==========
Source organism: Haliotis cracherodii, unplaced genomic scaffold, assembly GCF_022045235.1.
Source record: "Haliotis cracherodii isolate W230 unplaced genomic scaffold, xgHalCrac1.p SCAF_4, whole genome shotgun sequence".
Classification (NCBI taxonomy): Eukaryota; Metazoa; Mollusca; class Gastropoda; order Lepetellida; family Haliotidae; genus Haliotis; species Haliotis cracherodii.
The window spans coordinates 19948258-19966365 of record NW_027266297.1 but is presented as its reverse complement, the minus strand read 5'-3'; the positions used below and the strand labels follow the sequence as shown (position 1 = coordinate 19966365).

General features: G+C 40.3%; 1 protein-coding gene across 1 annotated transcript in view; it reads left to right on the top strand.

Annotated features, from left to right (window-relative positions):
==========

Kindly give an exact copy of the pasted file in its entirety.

Source organism: Haliotis cracherodii, unplaced genomic scaffold, assembly GCF_022045235.1.
Source record: "Haliotis cracherodii isolate W230 unplaced genomic scaffold, xgHalCrac1.p SCAF_4, whole genome shotgun sequence".
Classification (NCBI taxonomy): Eukaryota; Metazoa; Mollusca; class Gastropoda; order Lepetellida; family Haliotidae; genus Haliotis; species Haliotis cracherodii.
The window spans coordinates 19948258-19966365 of record NW_027266297.1 but is presented as its reverse complement, the minus strand read 5'-3'; the positions used below and the strand labels follow the sequence as shown (position 1 = coordinate 19966365).

General features: G+C 40.3%; 1 protein-coding gene across 1 annotated transcript in view; it reads left to right on the top strand.

Annotated features, from left to right (window-relative positions):